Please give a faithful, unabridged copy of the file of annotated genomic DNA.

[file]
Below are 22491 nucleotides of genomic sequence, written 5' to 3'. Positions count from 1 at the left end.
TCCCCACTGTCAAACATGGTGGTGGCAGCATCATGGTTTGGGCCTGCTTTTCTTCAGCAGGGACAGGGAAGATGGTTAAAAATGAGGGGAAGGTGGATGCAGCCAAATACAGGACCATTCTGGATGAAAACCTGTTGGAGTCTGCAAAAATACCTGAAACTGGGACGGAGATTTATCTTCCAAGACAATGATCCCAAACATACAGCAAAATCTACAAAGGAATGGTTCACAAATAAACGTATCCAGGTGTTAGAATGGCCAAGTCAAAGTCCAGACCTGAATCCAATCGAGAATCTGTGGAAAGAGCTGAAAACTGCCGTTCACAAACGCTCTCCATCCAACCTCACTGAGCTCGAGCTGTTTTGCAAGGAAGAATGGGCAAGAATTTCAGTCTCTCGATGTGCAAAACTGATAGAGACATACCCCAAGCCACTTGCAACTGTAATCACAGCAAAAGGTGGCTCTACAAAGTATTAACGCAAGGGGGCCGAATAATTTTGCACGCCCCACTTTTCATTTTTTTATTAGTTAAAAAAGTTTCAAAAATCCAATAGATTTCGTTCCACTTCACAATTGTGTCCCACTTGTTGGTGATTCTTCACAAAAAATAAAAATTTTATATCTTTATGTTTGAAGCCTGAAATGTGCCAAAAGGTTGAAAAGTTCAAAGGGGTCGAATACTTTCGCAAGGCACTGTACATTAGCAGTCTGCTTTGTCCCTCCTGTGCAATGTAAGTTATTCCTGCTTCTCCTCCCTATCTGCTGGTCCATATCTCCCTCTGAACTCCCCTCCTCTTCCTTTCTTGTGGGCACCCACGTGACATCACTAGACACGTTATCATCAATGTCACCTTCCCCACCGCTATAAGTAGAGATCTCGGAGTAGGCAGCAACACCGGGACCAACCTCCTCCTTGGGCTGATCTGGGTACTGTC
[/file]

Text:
Below are 22491 nucleotides of genomic sequence, written 5' to 3'. Positions count from 1 at the left end.
TCCCCACTGTCAAACATGGTGGTGGCAGCATCATGGTTTGGGCCTGCTTTTCTTCAGCAGGGACAGGGAAGATGGTTAAAAATGAGGGGAAGGTGGATGCAGCCAAATACAGGACCATTCTGGATGAAAACCTGTTGGAGTCTGCAAAAATACCTGAAACTGGGACGGAGATTTATCTTCCAAGACAATGATCCCAAACATACAGCAAAATCTACAAAGGAATGGTTCACAAATAAACGTATCCAGGTGTTAGAATGGCCAAGTCAAAGTCCAGACCTGAATCCAATCGAGAATCTGTGGAAAGAGCTGAAAACTGCCGTTCACAAACGCTCTCCATCCAACCTCACTGAGCTCGAGCTGTTTTGCAAGGAAGAATGGGCAAGAATTTCAGTCTCTCGATGTGCAAAACTGATAGAGACATACCCCAAGCCACTTGCAACTGTAATCACAGCAAAAGGTGGCTCTACAAAGTATTAACGCAAGGGGGCCGAATAATTTTGCACGCCCCACTTTTCATTTTTTTATTAGTTAAAAAAGTTTCAAAAATCCAATAGATTTCGTTCCACTTCACAATTGTGTCCCACTTGTTGGTGATTCTTCACAAAAAATAAAAATTTTATATCTTTATGTTTGAAGCCTGAAATGTGCCAAAAGGTTGAAAAGTTCAAAGGGGTCGAATACTTTCGCAAGGCACTGTACATTAGCAGTCTGCTTTGTCCCTCCTGTGCAATGTAAGTTATTCCTGCTTCTCCTCCCTATCTGCTGGTCCATATCTCCCTCTGAACTCCCCTCCTCTTCCTTTCTTGTGGGCACCCACGTGACATCACTAGACACGTTATCATCAATGTCACCTTCCCCACCGCTATAAGTAGAGATCTCGGAGTAGGCAGCAACACCGGGACCAACCTCCTCCTTGGGCTGATCTGGGTACTGTC